The Nonprofit in Trump’s America

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Regardless of what side of the aisle you fall on, the 2016 election season and all of its aftermath has been utterly exhausting. A new side of America came out in full force, following behind a man who was openly racist, misogynist, bigoted, and hateful, while a woman whose life has been lived in the political sphere was cast as an untrustworthy criminal.

 

Like many of you reading this, I’m unsure of what comes next. What awaits the nonprofit in Trump’s America? I’m getting slammed with requests from Trump supporters to “give the guy a chance.” And believe me, I’m trying. Yet I can’t help but sometimes succumb to the fear that lies in the pit of my stomach, telling me that these next four years could be some of the worst in American history.

 

There is one thing that helps me during one of these occurrences: the glorifying joy I get when I remember that I work in the nonprofit sector.

Nonprofits in Trump's America

Now, more than ever, your work – our work – matters so much. Our purposes and missions collectively support open discourse, human rights, labor rights, environmental policy, and so many other causes that are likely to be jeopardized by a Trump administration. An already-apparent feud with major news organizations proves that even some of our most well-known constitutional rights could falter. And while you’ve got to make sure you’re careful so as not to offend potential donors with political rhetoric, you MUST take action to ensure you are ready to weather a controversial presidency. Here are few ideas:

 

Partner with local press. In this presidency, journalists will be incredibly important to ensuring ethics are upheld and the American people are kept in the know. They’ll research and uncover information that no one else would bother to look for. And they’ll do it for a greater purpose besides breaking the story. They’re on the civilian front lines to protect democracy and it’ll be an all hands on deck situation if we want to keep afloat.

 

Organize. Along with local press relationships, take advantage of other nonprofit organizations and philanthropic groups in your community. Stay close with one another and don’t be afraid to idea share. Aligning with those who are like-minded will give you access to even more mind power and passion.

 

Let love rule. President Obama said it best in his Farewell Address when he called each of us out for arguing with strangers on the internet. Have conversations with those you disagree with. Approach these conversations with curiosity and concern. Accept differences and agree to disagree. But don’t stop talking. Seriously. Don’t. You never know who might be listening.

 

Move forward. The election is over. And though we can’t predict what happens in the future of this presidency, getting hung up on what’s happened in the past isn’t going to do anything but set you – and your organization – up for more disappointment. We must all accept the outcome of this election whether we like it or not. And the faster we move forward, the quicker we can start to anticipate any potential issues.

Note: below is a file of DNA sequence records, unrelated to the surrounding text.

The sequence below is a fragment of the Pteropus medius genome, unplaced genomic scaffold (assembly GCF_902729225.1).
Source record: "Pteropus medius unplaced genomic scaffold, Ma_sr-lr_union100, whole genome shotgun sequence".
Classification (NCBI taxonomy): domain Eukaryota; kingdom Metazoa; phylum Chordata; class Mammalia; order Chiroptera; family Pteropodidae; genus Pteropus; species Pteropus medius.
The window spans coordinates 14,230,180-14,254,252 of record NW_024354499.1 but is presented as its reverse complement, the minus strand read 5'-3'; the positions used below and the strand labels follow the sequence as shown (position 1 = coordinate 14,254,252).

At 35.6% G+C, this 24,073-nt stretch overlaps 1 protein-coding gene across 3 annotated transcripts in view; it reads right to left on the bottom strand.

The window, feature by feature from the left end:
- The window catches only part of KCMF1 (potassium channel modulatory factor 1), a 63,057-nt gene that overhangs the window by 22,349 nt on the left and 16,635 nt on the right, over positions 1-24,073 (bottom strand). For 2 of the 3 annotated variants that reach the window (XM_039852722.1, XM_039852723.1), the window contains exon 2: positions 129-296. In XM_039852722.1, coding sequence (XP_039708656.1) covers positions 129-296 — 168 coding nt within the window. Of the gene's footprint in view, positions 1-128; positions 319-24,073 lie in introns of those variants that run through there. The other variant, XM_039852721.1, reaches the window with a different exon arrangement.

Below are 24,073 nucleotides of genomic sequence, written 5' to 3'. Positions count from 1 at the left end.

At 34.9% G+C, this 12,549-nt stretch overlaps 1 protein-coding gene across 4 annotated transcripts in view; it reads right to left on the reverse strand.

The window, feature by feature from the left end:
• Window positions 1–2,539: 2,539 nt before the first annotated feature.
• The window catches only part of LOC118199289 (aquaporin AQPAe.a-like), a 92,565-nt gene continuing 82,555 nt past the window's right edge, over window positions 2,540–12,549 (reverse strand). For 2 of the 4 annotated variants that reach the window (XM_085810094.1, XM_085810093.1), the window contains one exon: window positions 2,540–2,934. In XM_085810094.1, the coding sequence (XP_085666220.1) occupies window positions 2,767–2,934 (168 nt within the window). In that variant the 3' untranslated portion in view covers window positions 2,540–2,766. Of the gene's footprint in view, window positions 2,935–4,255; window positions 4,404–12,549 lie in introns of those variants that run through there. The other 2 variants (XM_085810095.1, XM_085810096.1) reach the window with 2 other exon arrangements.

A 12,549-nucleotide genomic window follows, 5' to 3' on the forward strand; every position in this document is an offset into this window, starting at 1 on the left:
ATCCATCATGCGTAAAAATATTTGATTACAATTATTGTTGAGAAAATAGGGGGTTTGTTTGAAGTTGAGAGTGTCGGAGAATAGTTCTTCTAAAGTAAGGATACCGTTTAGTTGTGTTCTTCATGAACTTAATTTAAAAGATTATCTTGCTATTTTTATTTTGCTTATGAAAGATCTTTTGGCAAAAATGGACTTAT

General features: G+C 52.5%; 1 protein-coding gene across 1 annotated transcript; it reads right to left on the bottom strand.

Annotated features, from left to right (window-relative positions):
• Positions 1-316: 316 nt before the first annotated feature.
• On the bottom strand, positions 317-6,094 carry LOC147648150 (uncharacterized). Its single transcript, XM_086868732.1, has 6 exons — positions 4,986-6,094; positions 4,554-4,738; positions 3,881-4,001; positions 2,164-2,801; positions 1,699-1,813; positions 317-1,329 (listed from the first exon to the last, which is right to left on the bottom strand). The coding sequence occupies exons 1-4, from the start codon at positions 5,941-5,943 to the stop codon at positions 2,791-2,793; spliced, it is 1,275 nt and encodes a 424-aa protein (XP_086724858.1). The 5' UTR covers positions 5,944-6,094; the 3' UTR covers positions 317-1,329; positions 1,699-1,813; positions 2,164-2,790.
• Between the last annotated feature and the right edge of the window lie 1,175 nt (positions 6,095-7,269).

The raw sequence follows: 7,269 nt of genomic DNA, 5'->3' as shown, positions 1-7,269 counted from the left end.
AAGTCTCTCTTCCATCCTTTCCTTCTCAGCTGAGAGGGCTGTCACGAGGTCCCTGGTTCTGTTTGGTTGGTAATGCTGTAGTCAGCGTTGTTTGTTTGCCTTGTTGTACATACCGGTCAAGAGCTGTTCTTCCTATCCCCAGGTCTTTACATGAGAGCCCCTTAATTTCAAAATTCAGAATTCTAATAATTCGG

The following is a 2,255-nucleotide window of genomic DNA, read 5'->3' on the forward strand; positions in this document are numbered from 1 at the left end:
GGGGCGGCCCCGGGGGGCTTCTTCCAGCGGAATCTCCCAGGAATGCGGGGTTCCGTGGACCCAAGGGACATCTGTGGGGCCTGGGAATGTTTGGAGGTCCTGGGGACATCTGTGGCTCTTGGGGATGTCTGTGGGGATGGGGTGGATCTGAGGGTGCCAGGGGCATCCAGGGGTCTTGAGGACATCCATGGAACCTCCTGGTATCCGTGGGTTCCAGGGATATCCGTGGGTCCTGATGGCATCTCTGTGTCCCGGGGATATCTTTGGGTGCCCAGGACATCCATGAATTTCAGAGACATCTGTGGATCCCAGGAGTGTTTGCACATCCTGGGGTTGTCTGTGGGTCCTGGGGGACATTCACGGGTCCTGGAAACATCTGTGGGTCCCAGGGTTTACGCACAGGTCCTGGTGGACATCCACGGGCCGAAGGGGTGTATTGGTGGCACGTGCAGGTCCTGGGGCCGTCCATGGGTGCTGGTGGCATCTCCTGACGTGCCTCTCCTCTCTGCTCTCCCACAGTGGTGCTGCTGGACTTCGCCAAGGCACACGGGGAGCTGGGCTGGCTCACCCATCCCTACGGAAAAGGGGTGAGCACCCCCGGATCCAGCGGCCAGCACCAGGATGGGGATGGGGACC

Don’t give up. It might be hard. It might be easier than expected. But this is a crucial time for your passion. Stay strong. Carry on.

 

 

 

About author

Kadi McDonald

No matter where she’s worked, Kadi has successfully evaluated deep-rooted communications challenges and developed a plan to improve and simplify for the audience. She has shifted her professional life to one that allows her the flexibility and time to be dedicated to her passion projects. She develops and manages social media strategies for nonprofits, writes articles and blogs for a wide variety of clients and audiences, and consults on small marketing and branding projects for all types of businesses.

She is a storyteller by nature and thrives in environments that crave authenticity and transparency. She works with multiple nonprofit organizations whose missions surround the ideas of community, compassion, service, and equality for all.

4 comments

    • kenya 7 February, 2017 at 21:11 Reply

      Maybe I’m misunderstanding Terry S. comment. I thought this post was very factual and uplifting. Yes it was biased toward the democrat or Hillary supporter but factual and helpful none the less. I’m launching a non profit this year and it is focused on positivity and empowerment for young people (13 -17 in particular). We need compassion; communication and community more than ever.

  1. Amy DeVita 23 January, 2017 at 14:45 Reply

    Thanks for reading, Terry. While not all of our readers may agree on politics, Kadi’s point that this election has ushered in a new era that will somehow affect nonprofits are valid and, I hope, helpful. And, as for the characterization of his statements, I believe that Donald Trump’s public comments at rallies and his tweets are supporting evidence. We would like this to prove to be a learning opportunity for all of us. Please feel free to share any other ideas you might have to offer for ways we can all help one another unite and move ahead.

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